Dear Silicon Flatirons Friends and Supporters,
Earlier this month, Silicon Flatirons hosted our annual technology policy conference, this year entitled Internet Platforms’ Rising Dominance, Evolving Governance. More than 200 people filled Wittemyer Courtroom to hear from speakers discussing a range of issues involving internet platforms. Highlights are below and video recordings of each session are available.
Phil Weiser, Silicon Flatirons Founder and Executive Fellow, called the conference to order for the first time as Colorado Attorney General, a position he assumed last month. Neville R. Ray, Chief Technology Officer at T-Mobile USA, provided the opening keynote. He shared how he believes 5G will be a significantly transformative platform.
Blake Reid moderated the first panel, which held varying views on how we should think about and define platforms. The conversation then evolved into the advantages and disadvantages of centralization of networks and how, in its infancy, the internet played a key role in decentralizing systems but now has shifted to a phase of centralizing with dominant platforms and increased market power.
In his keynote, Commissioner Rohit Chopra of the Federal Trade Commission emphasized three threats and challenges to technology: fair economic competition, civil rights, and democracy. He argued that the U.S. must consider how to structure laws to account for digital biases and hold platforms accountable for the decisions made by their algorithms.
The next panel’s task was to put the conference’s conversations into perspective. Historian Patty Limerick drew parallels between the late 19th century and today’s platform environment and identified the need to assess how states and the federal government interact while emphasizing the need to learn from the past. The following panel discussing economics and transparency, including parallels and differences between the US and European approaches to regulating privacy in the information economy. Panelists discussed the role of transparency as both a regulatory tool to promote competition and incentive for companies to adopt more consumer benefiting practices.
The final panel of the first day began with a presentation analyzing the polarization of trust that the public had in institutional actors including government, employers, and the media, which informed a discussion on how to provide the best oversight to encourage or require the adoption of best practices or corporate governance to safeguard technological advancement and public interest simultaneously. Section 230 of the Communications Decency Act, which shields platforms from liability for user generated content, was front and center to this discussion. Section 230 has widely been credited for enabling the growth of internet platforms in the U.S. The panelists encouraged taking steps toward greater responsibility for platforms while balancing incentives for both producers and consumers to change their behavior.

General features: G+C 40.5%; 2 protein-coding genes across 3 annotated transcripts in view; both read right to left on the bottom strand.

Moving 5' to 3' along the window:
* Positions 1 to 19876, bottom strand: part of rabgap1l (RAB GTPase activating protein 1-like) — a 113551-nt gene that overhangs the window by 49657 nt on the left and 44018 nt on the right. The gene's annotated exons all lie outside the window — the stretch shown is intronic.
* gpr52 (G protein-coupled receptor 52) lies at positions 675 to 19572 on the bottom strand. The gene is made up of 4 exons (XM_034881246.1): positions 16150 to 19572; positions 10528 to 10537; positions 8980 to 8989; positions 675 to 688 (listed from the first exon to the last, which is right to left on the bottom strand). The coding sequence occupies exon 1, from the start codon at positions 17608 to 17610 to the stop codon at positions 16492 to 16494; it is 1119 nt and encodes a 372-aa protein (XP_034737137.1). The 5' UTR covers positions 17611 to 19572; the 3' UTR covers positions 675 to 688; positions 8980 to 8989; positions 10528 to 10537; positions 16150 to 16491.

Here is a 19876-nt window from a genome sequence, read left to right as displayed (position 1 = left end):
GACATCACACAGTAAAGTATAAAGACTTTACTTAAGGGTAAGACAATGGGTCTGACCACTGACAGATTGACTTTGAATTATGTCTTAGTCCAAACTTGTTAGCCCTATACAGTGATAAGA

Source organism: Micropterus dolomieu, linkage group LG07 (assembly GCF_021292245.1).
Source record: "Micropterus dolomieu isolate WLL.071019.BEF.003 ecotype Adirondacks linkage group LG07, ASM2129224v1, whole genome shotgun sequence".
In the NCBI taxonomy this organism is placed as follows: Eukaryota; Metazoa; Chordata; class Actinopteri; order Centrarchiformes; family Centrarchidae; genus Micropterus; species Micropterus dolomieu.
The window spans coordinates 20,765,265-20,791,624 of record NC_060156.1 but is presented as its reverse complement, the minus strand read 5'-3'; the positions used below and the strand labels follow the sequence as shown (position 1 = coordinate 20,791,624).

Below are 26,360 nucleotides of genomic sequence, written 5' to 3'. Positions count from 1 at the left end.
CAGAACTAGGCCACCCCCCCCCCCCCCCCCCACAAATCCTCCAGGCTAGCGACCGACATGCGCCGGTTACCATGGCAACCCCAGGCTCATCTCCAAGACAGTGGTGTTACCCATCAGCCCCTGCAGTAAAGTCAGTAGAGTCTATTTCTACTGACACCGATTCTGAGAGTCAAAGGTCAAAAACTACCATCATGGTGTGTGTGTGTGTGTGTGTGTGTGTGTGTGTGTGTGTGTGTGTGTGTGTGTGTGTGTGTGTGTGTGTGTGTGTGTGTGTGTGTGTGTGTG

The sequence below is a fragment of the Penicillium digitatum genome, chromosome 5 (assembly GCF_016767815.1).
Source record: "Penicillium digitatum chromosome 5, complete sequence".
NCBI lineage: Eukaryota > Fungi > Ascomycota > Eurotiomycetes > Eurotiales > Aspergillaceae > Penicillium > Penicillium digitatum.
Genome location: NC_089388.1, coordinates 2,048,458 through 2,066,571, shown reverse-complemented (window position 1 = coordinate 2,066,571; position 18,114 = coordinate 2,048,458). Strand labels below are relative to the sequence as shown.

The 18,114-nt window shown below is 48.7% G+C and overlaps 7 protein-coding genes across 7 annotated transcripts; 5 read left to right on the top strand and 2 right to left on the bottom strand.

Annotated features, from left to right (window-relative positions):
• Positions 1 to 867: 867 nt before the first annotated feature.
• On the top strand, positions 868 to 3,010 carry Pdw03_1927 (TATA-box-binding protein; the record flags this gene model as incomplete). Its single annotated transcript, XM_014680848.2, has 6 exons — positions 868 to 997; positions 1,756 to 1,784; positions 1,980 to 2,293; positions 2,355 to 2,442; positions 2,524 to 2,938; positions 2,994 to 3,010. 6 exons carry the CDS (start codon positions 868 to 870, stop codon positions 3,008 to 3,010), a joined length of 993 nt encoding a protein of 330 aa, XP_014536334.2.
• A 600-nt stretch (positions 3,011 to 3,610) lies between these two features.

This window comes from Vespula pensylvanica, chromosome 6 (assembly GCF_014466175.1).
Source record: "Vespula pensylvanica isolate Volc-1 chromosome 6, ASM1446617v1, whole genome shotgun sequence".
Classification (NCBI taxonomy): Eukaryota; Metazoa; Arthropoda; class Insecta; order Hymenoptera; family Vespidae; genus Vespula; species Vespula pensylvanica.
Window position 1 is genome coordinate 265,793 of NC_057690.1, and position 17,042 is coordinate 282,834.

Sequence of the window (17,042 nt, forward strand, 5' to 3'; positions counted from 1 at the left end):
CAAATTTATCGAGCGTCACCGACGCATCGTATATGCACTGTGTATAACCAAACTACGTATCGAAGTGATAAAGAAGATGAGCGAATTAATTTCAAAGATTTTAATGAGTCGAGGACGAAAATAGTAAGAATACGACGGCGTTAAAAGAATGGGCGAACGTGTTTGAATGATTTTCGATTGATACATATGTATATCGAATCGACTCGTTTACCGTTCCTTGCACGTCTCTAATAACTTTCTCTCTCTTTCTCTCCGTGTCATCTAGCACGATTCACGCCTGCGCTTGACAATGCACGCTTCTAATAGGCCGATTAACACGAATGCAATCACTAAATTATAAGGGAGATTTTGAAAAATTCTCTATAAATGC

In a rousing closing for the day, four professors and experts debated whether privacy law and policy should focus on economic harms. In an (unscientific) poll, audience members believed economic harm should not be the only focus of privacy initiatives; however, some admitted to being swayed after the debate.
The second day of the conference included two panels, one exploring the idea of user control and autonomy in the platform economy where data is currency, and the other unpacking antitrust concerns with mergers and acquisitions and where competition policy should be focused. How much control—potentially at the expense of a seamless experience—do users really want? The panelists did not agree on one answer, but all agreed there was a tension between users’ desire for control, platforms exerting control through moderation and data gathering practices, and the role of government in determining how much affirmative control is necessary to bestow in users to protect their interests.
In a closing keynote, Makan Delrahim, Assistant Attorney General, Antitrust Division, U.S. Department of Justice, discussed the specific challenges that concern antitrust enforcement in the era of platforms and digital economies. Delrahim stressed that good antitrust enforcement never involves punishing bigness for the sake of bigness. He cautioned against focusing antitrust on the abuse of market dominance, not the mere fact of dominance itself, and suggested that competition should be assessed in price and non-price elements.
We are grateful for our speakers who shared their time and insights with us. The papers that the presenters discussed will be published in a forthcoming edition of the Colorado Technology Law Journal.
– Silicon Flatirons